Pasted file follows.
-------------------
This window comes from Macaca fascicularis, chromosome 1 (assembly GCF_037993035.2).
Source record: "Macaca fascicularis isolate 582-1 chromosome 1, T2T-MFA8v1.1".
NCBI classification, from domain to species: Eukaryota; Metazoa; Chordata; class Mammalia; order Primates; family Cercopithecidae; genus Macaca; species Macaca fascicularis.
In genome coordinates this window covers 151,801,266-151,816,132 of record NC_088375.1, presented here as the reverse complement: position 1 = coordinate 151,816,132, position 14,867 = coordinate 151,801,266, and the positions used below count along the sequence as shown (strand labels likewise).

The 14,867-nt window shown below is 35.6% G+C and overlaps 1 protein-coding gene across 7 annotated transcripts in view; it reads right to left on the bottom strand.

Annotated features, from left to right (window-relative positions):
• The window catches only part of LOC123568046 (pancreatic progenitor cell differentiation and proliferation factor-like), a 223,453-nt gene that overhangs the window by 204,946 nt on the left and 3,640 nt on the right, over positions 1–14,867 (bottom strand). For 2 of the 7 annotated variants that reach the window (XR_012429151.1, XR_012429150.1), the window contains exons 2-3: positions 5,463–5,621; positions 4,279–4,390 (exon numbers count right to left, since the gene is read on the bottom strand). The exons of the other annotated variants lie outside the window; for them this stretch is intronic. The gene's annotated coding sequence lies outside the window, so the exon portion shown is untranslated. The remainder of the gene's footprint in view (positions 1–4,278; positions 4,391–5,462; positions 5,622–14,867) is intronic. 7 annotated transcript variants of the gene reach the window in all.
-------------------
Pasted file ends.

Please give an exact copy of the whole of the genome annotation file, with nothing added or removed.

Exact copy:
This window comes from Macaca fascicularis, chromosome 1 (assembly GCF_037993035.2).
Source record: "Macaca fascicularis isolate 582-1 chromosome 1, T2T-MFA8v1.1".
NCBI classification, from domain to species: Eukaryota; Metazoa; Chordata; class Mammalia; order Primates; family Cercopithecidae; genus Macaca; species Macaca fascicularis.
In genome coordinates this window covers 151,801,266-151,816,132 of record NC_088375.1, presented here as the reverse complement: position 1 = coordinate 151,816,132, position 14,867 = coordinate 151,801,266, and the positions used below count along the sequence as shown (strand labels likewise).

The 14,867-nt window shown below is 35.6% G+C and overlaps 1 protein-coding gene across 7 annotated transcripts in view; it reads right to left on the bottom strand.

Annotated features, from left to right (window-relative positions):
• The window catches only part of LOC123568046 (pancreatic progenitor cell differentiation and proliferation factor-like), a 223,453-nt gene that overhangs the window by 204,946 nt on the left and 3,640 nt on the right, over positions 1–14,867 (bottom strand). For 2 of the 7 annotated variants that reach the window (XR_012429151.1, XR_012429150.1), the window contains exons 2-3: positions 5,463–5,621; positions 4,279–4,390 (exon numbers count right to left, since the gene is read on the bottom strand). The exons of the other annotated variants lie outside the window; for them this stretch is intronic. The gene's annotated coding sequence lies outside the window, so the exon portion shown is untranslated. The remainder of the gene's footprint in view (positions 1–4,278; positions 4,391–5,462; positions 5,622–14,867) is intronic. 7 annotated transcript variants of the gene reach the window in all.